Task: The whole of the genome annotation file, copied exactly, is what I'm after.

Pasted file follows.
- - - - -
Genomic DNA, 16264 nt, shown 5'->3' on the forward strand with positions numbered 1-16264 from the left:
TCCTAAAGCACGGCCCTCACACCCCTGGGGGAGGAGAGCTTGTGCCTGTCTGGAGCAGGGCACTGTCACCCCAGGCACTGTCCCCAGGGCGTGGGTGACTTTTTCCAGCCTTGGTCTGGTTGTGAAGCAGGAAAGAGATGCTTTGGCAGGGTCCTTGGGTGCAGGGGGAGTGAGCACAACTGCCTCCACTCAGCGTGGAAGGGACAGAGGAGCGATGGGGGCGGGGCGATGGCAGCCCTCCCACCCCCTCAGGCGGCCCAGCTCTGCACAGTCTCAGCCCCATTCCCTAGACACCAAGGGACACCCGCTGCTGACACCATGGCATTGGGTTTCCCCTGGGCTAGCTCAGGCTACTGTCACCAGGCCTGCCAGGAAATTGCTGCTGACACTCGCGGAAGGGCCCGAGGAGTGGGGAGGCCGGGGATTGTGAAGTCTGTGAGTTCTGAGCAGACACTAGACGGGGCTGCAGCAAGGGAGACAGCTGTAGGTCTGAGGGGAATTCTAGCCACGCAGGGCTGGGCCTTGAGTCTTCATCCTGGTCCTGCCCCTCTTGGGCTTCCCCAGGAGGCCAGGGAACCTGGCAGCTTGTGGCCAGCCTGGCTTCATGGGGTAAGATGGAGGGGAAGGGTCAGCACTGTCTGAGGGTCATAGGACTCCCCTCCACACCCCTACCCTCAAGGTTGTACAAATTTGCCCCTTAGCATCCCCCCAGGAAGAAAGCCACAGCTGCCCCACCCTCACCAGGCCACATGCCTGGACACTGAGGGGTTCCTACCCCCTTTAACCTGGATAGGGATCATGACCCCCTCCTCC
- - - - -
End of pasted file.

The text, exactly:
Genomic DNA, 16264 nt, shown 5'->3' on the forward strand with positions numbered 1-16264 from the left:
TCCTAAAGCACGGCCCTCACACCCCTGGGGGAGGAGAGCTTGTGCCTGTCTGGAGCAGGGCACTGTCACCCCAGGCACTGTCCCCAGGGCGTGGGTGACTTTTTCCAGCCTTGGTCTGGTTGTGAAGCAGGAAAGAGATGCTTTGGCAGGGTCCTTGGGTGCAGGGGGAGTGAGCACAACTGCCTCCACTCAGCGTGGAAGGGACAGAGGAGCGATGGGGGCGGGGCGATGGCAGCCCTCCCACCCCCTCAGGCGGCCCAGCTCTGCACAGTCTCAGCCCCATTCCCTAGACACCAAGGGACACCCGCTGCTGACACCATGGCATTGGGTTTCCCCTGGGCTAGCTCAGGCTACTGTCACCAGGCCTGCCAGGAAATTGCTGCTGACACTCGCGGAAGGGCCCGAGGAGTGGGGAGGCCGGGGATTGTGAAGTCTGTGAGTTCTGAGCAGACACTAGACGGGGCTGCAGCAAGGGAGACAGCTGTAGGTCTGAGGGGAATTCTAGCCACGCAGGGCTGGGCCTTGAGTCTTCATCCTGGTCCTGCCCCTCTTGGGCTTCCCCAGGAGGCCAGGGAACCTGGCAGCTTGTGGCCAGCCTGGCTTCATGGGGTAAGATGGAGGGGAAGGGTCAGCACTGTCTGAGGGTCATAGGACTCCCCTCCACACCCCTACCCTCAAGGTTGTACAAATTTGCCCCTTAGCATCCCCCCAGGAAGAAAGCCACAGCTGCCCCACCCTCACCAGGCCACATGCCTGGACACTGAGGGGTTCCTACCCCCTTTAACCTGGATAGGGATCATGACCCCCTCCTCC